Fair enough. All I’m suggesting is that arguments leaning heavily on conventional wisdom or historical precedence don’t seem as strong after November 8th. This year was fundamentally different.


#149

Also I think Trump signals a true paradigm shift in the coalitions- they’re going to be different in 2020 than they were in 2008. Really different.


#150

Very much so, to give one example lets look immigration and trade.

I can’t be part of the anti-globalism of Trump’s Republican party, nor can I be part of the anti-globalism Sander’s Democratic party. Globalism and Free-trade are good for the human race both economically and because they promote better cultural understanding. If you have a supplier in Shanghai and a buyer in Berlin you can’t help but realize that both Chinese and Germans are people and not a stereotype.
I’m ok with paying slightly higher taxes to help those American’s hurt by free trade. Given that polls show that a majority of American support free trade, it makes no sense that both parties ran explicitly against trade deals. In the future, I expect to see one party for free trade and the other protectionist. Hand in hand with trade is immigration, logically protectionism and anti-immigration go hand in hand. Somewhat astonishingly Democrats ended up being pro-immigration and protectionist. I don’t think this is viable long term.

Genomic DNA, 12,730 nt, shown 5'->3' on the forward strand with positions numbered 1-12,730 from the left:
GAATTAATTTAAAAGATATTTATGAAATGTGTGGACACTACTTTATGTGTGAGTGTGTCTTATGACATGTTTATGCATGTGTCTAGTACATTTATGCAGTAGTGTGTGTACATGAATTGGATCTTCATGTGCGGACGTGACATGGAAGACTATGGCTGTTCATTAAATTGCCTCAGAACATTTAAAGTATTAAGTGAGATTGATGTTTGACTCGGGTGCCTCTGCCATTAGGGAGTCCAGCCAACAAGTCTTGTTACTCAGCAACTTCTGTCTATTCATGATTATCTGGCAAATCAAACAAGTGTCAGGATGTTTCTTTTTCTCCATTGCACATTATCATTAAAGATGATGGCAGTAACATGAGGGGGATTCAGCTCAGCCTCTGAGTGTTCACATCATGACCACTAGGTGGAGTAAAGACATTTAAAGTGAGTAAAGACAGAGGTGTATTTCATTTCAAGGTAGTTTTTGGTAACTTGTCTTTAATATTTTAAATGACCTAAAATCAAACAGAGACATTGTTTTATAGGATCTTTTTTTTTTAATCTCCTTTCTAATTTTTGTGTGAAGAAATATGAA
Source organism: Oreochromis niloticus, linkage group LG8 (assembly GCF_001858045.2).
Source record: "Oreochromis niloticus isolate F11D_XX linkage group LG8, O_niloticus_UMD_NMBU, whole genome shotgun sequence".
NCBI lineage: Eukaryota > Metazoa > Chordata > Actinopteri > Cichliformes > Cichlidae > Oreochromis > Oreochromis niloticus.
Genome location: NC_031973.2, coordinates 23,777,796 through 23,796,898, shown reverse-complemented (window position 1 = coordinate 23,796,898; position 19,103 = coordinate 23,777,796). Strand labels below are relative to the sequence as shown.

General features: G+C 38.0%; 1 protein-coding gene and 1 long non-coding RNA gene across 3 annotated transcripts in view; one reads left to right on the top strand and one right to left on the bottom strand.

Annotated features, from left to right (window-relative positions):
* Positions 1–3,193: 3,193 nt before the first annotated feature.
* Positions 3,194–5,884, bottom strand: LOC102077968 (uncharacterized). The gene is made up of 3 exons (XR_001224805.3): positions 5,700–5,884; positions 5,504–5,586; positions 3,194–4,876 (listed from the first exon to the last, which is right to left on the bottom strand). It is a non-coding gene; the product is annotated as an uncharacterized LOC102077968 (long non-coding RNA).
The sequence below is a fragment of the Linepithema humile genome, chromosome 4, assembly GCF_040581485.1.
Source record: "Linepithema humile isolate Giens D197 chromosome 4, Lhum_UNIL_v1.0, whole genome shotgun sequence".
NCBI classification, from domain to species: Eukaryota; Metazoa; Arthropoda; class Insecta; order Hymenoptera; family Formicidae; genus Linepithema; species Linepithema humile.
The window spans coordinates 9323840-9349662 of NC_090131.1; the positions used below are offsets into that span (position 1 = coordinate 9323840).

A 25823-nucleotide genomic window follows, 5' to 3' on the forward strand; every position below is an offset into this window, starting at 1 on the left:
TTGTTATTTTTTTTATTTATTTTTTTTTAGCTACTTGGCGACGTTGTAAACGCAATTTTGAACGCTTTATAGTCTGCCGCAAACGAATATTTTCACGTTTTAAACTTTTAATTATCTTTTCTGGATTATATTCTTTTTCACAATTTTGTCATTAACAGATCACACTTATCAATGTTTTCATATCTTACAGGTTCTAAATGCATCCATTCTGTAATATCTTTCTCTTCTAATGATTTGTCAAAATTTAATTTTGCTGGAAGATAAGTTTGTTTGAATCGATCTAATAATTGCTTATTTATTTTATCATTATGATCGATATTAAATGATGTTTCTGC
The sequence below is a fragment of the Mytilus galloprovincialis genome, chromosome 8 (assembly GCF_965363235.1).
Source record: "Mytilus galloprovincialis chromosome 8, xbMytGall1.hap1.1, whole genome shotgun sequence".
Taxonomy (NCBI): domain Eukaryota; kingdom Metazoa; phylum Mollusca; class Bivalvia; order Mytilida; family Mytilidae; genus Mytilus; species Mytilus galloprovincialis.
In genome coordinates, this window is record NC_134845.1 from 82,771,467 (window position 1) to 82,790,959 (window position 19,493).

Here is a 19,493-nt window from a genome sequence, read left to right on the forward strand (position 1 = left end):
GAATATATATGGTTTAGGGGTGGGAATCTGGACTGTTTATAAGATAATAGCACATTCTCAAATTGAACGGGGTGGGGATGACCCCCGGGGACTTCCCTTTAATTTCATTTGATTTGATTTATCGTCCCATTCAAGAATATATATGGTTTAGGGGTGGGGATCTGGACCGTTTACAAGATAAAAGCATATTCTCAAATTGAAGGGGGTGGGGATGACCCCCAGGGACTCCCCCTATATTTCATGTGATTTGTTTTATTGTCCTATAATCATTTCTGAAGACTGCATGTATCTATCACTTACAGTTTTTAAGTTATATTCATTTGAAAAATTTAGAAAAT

#151

One thing that’s been lurking in my thoughts these past few days is that I think that’s Trump’s branding of Crooked Hillary probably resonated far more with the people who turned out to vote for him that we’d like to give him credit for. I don’t think it’s that Hillary necessarily did anything bad – it’s just that it’s abundantly clear that she and Bill are held to a different standard than most of us would be. For example, when I worked for the govt., had I routed classified emails through a personal server for any reason whatsoever, I’d still be sitting in some supermax facility in Colorado. Never mind the fact that they may have been harmless classified documents. The stories, lies, rumors, etc… coupled with the Lewinsky affair and all of the Clintons’ public missteps – all of which they almost fully recovered from – paint a picture of the freedom of privilege that the vast majority of Americans cannot access. Trump, of course, experiences the same benefits, but since he only recently became a public target, he hasn’t been flicking off danger in the public sphere as long and as effectively as the Clintons. So, crooked or not – the Clintons, like many other wealthy and famous people, quite simply don’t have to live by the same rules that ordinary Americans do. It’s blindingly obvious and infuriating if you think about it too much. Trumps campaign made everybody thing about it too much.